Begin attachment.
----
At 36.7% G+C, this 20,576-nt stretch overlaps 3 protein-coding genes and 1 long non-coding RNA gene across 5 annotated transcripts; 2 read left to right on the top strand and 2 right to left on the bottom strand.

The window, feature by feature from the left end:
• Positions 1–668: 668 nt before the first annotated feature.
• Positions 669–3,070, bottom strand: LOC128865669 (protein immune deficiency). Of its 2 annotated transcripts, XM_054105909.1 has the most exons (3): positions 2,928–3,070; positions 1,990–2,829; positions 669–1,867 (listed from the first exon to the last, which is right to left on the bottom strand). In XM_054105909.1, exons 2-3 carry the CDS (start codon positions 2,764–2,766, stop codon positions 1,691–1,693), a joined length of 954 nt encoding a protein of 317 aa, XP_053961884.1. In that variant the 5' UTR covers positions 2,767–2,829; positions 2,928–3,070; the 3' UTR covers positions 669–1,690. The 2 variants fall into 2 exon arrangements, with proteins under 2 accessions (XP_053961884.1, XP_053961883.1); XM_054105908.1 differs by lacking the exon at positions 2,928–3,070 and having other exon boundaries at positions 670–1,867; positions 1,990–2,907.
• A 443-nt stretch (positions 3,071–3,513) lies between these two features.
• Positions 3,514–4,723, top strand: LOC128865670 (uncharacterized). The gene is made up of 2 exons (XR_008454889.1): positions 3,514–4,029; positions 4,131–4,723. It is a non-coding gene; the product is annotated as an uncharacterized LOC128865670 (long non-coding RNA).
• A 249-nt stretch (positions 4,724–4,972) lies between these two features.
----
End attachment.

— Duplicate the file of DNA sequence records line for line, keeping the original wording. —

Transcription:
At 36.7% G+C, this 20,576-nt stretch overlaps 3 protein-coding genes and 1 long non-coding RNA gene across 5 annotated transcripts; 2 read left to right on the top strand and 2 right to left on the bottom strand.

The window, feature by feature from the left end:
• Positions 1–668: 668 nt before the first annotated feature.
• Positions 669–3,070, bottom strand: LOC128865669 (protein immune deficiency). Of its 2 annotated transcripts, XM_054105909.1 has the most exons (3): positions 2,928–3,070; positions 1,990–2,829; positions 669–1,867 (listed from the first exon to the last, which is right to left on the bottom strand). In XM_054105909.1, exons 2-3 carry the CDS (start codon positions 2,764–2,766, stop codon positions 1,691–1,693), a joined length of 954 nt encoding a protein of 317 aa, XP_053961884.1. In that variant the 5' UTR covers positions 2,767–2,829; positions 2,928–3,070; the 3' UTR covers positions 669–1,690. The 2 variants fall into 2 exon arrangements, with proteins under 2 accessions (XP_053961884.1, XP_053961883.1); XM_054105908.1 differs by lacking the exon at positions 2,928–3,070 and having other exon boundaries at positions 670–1,867; positions 1,990–2,907.
• A 443-nt stretch (positions 3,071–3,513) lies between these two features.
• Positions 3,514–4,723, top strand: LOC128865670 (uncharacterized). The gene is made up of 2 exons (XR_008454889.1): positions 3,514–4,029; positions 4,131–4,723. It is a non-coding gene; the product is annotated as an uncharacterized LOC128865670 (long non-coding RNA).
• A 249-nt stretch (positions 4,724–4,972) lies between these two features.